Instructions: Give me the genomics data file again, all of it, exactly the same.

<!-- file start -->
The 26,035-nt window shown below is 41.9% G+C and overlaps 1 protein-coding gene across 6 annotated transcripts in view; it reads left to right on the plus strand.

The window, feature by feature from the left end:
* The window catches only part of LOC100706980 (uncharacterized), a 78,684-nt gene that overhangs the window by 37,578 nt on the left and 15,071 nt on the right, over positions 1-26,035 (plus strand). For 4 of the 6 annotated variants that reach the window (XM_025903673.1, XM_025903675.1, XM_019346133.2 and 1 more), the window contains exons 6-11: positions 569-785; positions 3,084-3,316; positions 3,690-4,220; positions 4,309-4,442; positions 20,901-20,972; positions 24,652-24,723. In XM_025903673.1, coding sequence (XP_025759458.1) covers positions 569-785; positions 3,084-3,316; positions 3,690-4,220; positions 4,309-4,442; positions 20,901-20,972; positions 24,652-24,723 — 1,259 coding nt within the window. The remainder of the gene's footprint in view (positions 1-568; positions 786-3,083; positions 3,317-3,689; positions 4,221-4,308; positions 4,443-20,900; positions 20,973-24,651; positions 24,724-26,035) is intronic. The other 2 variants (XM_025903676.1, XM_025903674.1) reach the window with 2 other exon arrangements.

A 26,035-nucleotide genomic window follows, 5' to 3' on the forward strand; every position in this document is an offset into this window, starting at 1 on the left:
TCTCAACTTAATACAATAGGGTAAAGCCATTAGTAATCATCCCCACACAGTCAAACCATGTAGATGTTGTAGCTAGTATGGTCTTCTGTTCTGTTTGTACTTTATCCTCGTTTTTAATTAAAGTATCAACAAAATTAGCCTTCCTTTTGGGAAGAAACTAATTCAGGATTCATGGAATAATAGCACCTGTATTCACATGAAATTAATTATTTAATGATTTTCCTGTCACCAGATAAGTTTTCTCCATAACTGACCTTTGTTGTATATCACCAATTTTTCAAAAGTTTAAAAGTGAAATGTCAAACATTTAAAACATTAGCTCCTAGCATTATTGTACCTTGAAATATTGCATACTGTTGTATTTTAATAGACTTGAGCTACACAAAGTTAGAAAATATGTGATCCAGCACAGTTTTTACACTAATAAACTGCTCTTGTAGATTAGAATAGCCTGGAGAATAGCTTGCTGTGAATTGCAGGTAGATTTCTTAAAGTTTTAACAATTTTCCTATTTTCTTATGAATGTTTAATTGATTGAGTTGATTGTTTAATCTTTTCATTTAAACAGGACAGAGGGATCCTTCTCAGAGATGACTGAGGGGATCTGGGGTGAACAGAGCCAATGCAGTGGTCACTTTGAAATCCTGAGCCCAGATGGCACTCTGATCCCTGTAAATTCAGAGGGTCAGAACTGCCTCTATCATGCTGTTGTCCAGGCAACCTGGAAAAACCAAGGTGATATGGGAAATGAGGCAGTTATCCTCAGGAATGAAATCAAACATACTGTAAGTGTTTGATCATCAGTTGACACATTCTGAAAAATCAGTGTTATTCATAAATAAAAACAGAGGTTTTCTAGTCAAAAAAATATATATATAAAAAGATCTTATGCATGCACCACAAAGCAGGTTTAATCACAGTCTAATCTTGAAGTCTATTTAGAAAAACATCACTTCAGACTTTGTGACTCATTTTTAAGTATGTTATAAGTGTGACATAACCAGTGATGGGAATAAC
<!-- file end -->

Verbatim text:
The 26,035-nt window shown below is 41.9% G+C and overlaps 1 protein-coding gene across 6 annotated transcripts in view; it reads left to right on the plus strand.

The window, feature by feature from the left end:
* The window catches only part of LOC100706980 (uncharacterized), a 78,684-nt gene that overhangs the window by 37,578 nt on the left and 15,071 nt on the right, over positions 1-26,035 (plus strand). For 4 of the 6 annotated variants that reach the window (XM_025903673.1, XM_025903675.1, XM_019346133.2 and 1 more), the window contains exons 6-11: positions 569-785; positions 3,084-3,316; positions 3,690-4,220; positions 4,309-4,442; positions 20,901-20,972; positions 24,652-24,723. In XM_025903673.1, coding sequence (XP_025759458.1) covers positions 569-785; positions 3,084-3,316; positions 3,690-4,220; positions 4,309-4,442; positions 20,901-20,972; positions 24,652-24,723 — 1,259 coding nt within the window. The remainder of the gene's footprint in view (positions 1-568; positions 786-3,083; positions 3,317-3,689; positions 4,221-4,308; positions 4,443-20,900; positions 20,973-24,651; positions 24,724-26,035) is intronic. The other 2 variants (XM_025903676.1, XM_025903674.1) reach the window with 2 other exon arrangements.

A 26,035-nucleotide genomic window follows, 5' to 3' on the forward strand; every position in this document is an offset into this window, starting at 1 on the left:
TCTCAACTTAATACAATAGGGTAAAGCCATTAGTAATCATCCCCACACAGTCAAACCATGTAGATGTTGTAGCTAGTATGGTCTTCTGTTCTGTTTGTACTTTATCCTCGTTTTTAATTAAAGTATCAACAAAATTAGCCTTCCTTTTGGGAAGAAACTAATTCAGGATTCATGGAATAATAGCACCTGTATTCACATGAAATTAATTATTTAATGATTTTCCTGTCACCAGATAAGTTTTCTCCATAACTGACCTTTGTTGTATATCACCAATTTTTCAAAAGTTTAAAAGTGAAATGTCAAACATTTAAAACATTAGCTCCTAGCATTATTGTACCTTGAAATATTGCATACTGTTGTATTTTAATAGACTTGAGCTACACAAAGTTAGAAAATATGTGATCCAGCACAGTTTTTACACTAATAAACTGCTCTTGTAGATTAGAATAGCCTGGAGAATAGCTTGCTGTGAATTGCAGGTAGATTTCTTAAAGTTTTAACAATTTTCCTATTTTCTTATGAATGTTTAATTGATTGAGTTGATTGTTTAATCTTTTCATTTAAACAGGACAGAGGGATCCTTCTCAGAGATGACTGAGGGGATCTGGGGTGAACAGAGCCAATGCAGTGGTCACTTTGAAATCCTGAGCCCAGATGGCACTCTGATCCCTGTAAATTCAGAGGGTCAGAACTGCCTCTATCATGCTGTTGTCCAGGCAACCTGGAAAAACCAAGGTGATATGGGAAATGAGGCAGTTATCCTCAGGAATGAAATCAAACATACTGTAAGTGTTTGATCATCAGTTGACACATTCTGAAAAATCAGTGTTATTCATAAATAAAAACAGAGGTTTTCTAGTCAAAAAAATATATATATAAAAAGATCTTATGCATGCACCACAAAGCAGGTTTAATCACAGTCTAATCTTGAAGTCTATTTAGAAAAACATCACTTCAGACTTTGTGACTCATTTTTAAGTATGTTATAAGTGTGACATAACCAGTGATGGGAATAAC